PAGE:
Press Release Federal Reserve Press Release Release Date: December 14, 2010 For immediate release Information received since the Federal Open Market Committee met in November confirms that the economic recovery is continuing, though at a rate that has been insufficient to bring down unemployment. Household spending is increasing at a moderate pace, but remains constrained by high unemployment, modest income growth, lower housing wealth, and tight credit. Business spending on equipment and software is rising, though less rapidly than earlier in the year, while investment in nonresidential structures continues to be weak. Employers remain reluctant to add to payrolls. The...
  • Fed's policy remains: Hope for the best

    04/28/2010 12:40:58 PM PDT · by mlocher · 10 replies · 183+ views
    Market Watch via Fidelity.com ^ | April 26, 2010 | Market Watch
    WASHINGTON (MarketWatch) -- The U.S. economy may be strengthening, but the Federal Reserve is in no rush to change its ultra-accommodative policy. Following a two-day meeting on Wednesday, the Federal Open Market Committee once again laid out its cautiously optimistic view of the economy. The economy "continued to strengthen," but the slow and fragile recovery will require exceptionally low interest rates for some time to come, the central bankers said. The statement recited the usual list of pros and cons in the economy. On the good side of the ledger: stronger growth, subdued inflation, improving labor markets, rising consumer spending...
  • Fed to extend "extended period"

    04/25/2010 4:18:58 PM PDT · by mlocher · 3 replies · 370+ views
    Reuters via Fidelity.com ^ | April 25, 2010 | Pedro Nicolaci da Costa
    WASHINGTON (Reuters) - With official interest rates near zero and the Federal Reserve unable to cut them any further, every policy meeting by definition brings the central bank one step closer to an eventual monetary tightening. As signs of firmer U.S. growth become more widespread, investors are getting antsy about anticipating the Fed's next move, a guessing game sure to gather momentum as the Federal Open Market Committee holds a two-day meeting this week. Much of the discussion in the markets now centers upon how soon the Fed will abandon a commitment to keep rates really low for an "extended...
  • Worsening economy forced FOMC's hand: minutes

    04/09/2009 6:19:01 AM PDT · by AngieGal · 226+ views
    MarketWatch ^ | April 8, 2009 | Rex Nutting
    A significantly worsening economic outlook forced the Federal Reserve's hand in mid-March, leading the Federal Open Market Committee to commit to buy up to $1.25 trillion in long-term assets to goose the economy and prevent a slide into deflation, according to minutes of the March 17-18 meeting released Wednesday. The summary of the meeting indicates little debate among the FOMC members on the question of buying longer-term Treasurys, with the major disagreement coming over how much to buy. All members of the committee agreed that "substantial additional purchases of longer-term assets ... would be appropriate," the minutes said. "Members agree...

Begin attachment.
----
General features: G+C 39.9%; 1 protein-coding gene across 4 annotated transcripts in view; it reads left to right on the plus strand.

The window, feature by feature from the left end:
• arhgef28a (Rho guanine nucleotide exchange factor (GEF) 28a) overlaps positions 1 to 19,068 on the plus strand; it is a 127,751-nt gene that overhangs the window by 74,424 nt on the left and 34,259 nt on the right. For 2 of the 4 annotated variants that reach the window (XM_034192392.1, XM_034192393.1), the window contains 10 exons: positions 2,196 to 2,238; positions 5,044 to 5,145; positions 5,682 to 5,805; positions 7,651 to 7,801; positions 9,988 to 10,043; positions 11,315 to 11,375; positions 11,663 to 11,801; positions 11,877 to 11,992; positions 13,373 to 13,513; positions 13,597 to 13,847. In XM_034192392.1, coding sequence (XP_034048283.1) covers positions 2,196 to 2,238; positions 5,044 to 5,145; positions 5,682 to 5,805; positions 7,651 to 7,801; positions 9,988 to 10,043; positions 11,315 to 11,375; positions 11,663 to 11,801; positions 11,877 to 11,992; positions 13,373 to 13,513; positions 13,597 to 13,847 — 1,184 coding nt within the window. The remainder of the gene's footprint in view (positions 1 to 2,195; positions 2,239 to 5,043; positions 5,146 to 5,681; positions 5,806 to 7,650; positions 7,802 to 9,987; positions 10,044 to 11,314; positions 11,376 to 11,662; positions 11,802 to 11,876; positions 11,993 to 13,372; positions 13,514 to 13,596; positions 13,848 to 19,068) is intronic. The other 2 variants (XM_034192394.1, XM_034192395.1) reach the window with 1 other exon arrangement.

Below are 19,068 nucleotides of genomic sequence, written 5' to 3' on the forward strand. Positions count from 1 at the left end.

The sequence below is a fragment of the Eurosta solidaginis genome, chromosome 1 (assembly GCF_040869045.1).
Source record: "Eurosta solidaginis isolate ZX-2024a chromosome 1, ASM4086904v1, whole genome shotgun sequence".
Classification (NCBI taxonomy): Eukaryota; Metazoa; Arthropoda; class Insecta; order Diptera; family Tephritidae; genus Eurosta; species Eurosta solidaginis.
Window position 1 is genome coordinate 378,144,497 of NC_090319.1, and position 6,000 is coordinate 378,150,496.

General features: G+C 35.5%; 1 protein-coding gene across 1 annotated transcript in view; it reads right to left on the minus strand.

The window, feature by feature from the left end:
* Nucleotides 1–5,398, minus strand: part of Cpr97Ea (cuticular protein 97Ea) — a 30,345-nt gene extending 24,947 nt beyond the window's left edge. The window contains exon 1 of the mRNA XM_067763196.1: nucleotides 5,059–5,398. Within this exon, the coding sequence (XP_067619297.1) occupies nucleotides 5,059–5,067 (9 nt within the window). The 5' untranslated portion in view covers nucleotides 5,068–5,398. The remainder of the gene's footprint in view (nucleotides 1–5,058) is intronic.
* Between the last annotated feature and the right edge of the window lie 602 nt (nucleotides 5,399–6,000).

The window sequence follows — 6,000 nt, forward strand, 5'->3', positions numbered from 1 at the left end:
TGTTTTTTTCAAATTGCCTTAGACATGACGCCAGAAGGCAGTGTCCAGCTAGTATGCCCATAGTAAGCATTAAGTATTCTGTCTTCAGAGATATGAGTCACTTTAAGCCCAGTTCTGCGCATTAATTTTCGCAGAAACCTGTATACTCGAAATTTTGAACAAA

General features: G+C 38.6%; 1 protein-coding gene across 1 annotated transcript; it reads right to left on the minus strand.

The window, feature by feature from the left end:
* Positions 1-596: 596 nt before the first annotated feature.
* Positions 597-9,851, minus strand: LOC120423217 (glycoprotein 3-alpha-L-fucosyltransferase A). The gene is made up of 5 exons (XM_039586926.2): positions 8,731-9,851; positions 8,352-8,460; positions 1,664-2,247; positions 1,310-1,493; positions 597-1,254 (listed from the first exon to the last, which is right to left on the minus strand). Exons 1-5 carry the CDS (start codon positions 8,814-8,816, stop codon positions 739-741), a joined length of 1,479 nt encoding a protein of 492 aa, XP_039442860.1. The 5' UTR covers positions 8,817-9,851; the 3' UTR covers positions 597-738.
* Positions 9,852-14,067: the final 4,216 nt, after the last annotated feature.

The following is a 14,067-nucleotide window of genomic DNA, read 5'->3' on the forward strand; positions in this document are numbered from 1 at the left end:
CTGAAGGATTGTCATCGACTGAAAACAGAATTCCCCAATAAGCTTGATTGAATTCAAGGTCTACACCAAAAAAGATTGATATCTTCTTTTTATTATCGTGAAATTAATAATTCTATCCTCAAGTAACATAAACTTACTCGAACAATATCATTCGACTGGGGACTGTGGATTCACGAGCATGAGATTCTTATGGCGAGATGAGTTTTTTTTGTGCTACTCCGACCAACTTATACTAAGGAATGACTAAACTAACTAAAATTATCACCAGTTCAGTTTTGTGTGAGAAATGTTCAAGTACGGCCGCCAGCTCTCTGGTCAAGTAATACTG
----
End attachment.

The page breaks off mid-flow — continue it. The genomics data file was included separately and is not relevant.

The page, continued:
• Rate Cuts Could Lead to Ugly Inflation Woes

    09/08/2007 8:50:50 AM PDT · by frithguild · 29 replies · 700+ views
    Trend/Marcolytics/SmartMoney.com ^ | September 7, 2007 | Don Luskin
    LAST WEEK I made the bold, if not downright crazy, prediction that that the Federal Reserve would not cut interest rates at the upcoming FOMC meeting on Sept. 18, despite widespread panic in credit markets. But then again, it probably seemed crazy when I said to buy stocks three weeks ago when it looked like they were going to zero. At this point stocks have recovered half their losses in this correction, and stand less than 5% below all-time highs. I still love stocks here. But as we get closer and closer to the FOMC meeting day, I'm getting more...
  • Fed's Poole says no need for emergency rate cut

    08/16/2007 5:46:04 AM PDT · by facedown · 37 replies · 579+ views
    Yahoo Finance ^ | August 16, 2007 | Reuters
    WASHINGTON (Reuters) - St. Louis Federal Reserve Bank President William Poole said on Wednesday financial market turmoil had not undermined the U.S. economy and there was no need for the central bank to ride to the rescue with an emergency rate cut. "It's premature to say that this upset in the market is changing the course of the economy in any fundamental way," he said in an interview with Bloomberg. "Obviously, there could be an impact, but we have to rely on some real evidence." Global stock markets have fallen sharply as investors increasingly shy away from risky assets amid...
  • The Global Fed

    08/15/2007 9:23:37 PM PDT · by gpapa · 4 replies · 359+ views
    Townhall.com ^ | Robert D. Novak
    WASHINGTON -- Prior to the recent global financial crisis, the Federal Reserve Board under Chairman Ben S. Bernanke was ready to take a subtle step toward easier money in order to stave off U.S. recession fears. Ready for approval in the immediate future was a new Federal Open Market Committee (FOMC) statement taking the central bank off neutrality and putting it on a bias for an interest rate cut. But international credit scares changed all that. The Fed and other central banks moved quickly and in unison last Friday to pump more cash into financial systems, successfully stabilizing markets made...